utilized his business talents in an effort to promote Mormon self-sufficiency.
He supervised the formation of the Zions Cooperative Mercantile Institution
(the basis for the later ZCMI Department Stores) and the establishment
of several self-sufficient cooperative communities known as the United
Order of Enoch. In undertaking these enterprises, he was seeking to
protect and insulate his followers and their distinctive practices (particularly
polygamy) from both the actions of an increasingly assertive federal
government as well as those of the ever larger number of non-Mormons
who had moved into the Great Basin.
efforts were less than successful, particularly in light of larger forces
that were bringing the economy of the Great Basin more and more into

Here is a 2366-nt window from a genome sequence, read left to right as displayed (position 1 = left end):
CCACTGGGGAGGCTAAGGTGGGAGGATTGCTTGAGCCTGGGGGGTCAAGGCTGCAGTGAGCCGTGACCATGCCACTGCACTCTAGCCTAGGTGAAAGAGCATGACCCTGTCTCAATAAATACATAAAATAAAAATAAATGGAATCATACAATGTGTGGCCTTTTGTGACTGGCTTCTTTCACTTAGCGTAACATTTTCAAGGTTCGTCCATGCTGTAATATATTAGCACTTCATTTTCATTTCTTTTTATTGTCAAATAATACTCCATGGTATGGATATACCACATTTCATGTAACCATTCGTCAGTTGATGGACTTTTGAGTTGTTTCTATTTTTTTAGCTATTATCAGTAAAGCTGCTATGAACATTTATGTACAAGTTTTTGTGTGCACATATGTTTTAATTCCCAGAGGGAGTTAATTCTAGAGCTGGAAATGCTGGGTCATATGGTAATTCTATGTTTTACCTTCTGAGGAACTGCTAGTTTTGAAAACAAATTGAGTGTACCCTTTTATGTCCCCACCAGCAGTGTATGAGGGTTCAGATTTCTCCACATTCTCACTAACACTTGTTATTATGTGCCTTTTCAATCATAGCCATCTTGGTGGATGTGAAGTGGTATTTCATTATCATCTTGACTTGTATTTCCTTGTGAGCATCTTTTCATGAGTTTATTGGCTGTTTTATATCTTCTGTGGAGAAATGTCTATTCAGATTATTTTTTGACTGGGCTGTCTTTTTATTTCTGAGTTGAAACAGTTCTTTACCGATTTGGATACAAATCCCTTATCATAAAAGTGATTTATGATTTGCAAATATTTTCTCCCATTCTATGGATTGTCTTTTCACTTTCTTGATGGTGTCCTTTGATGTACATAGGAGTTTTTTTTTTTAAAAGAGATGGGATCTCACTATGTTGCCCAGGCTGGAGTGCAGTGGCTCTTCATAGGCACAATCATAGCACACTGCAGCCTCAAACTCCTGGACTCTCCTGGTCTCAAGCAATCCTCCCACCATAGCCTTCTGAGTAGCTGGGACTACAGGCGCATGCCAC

the mainstream of the larger American economy, a development beyond
the control of any one man. Brigham Young died in the midst of such
developments on 29 August 1877 of complications resulting from apparent
J. Arrington, Brigham Young: American Moses (1985); Newell G. Bringhurst,
Brigham Young and the Expanding American Frontier (1986); Dean C. Jessee,
ed., Letters of Brigham Young to his Sons (1974); Richard F. Palmer
and Karl D. Butler, Brigham Young: The New York Years (1982); Eugene
England, Brother Brigham (1980); M. R. Werner, Brigham Young (1925);
and Ray B. West, Kingdom of the Saints: The Story of Brigham Young and
the Mormons (1957).
Newell G. Bringhurst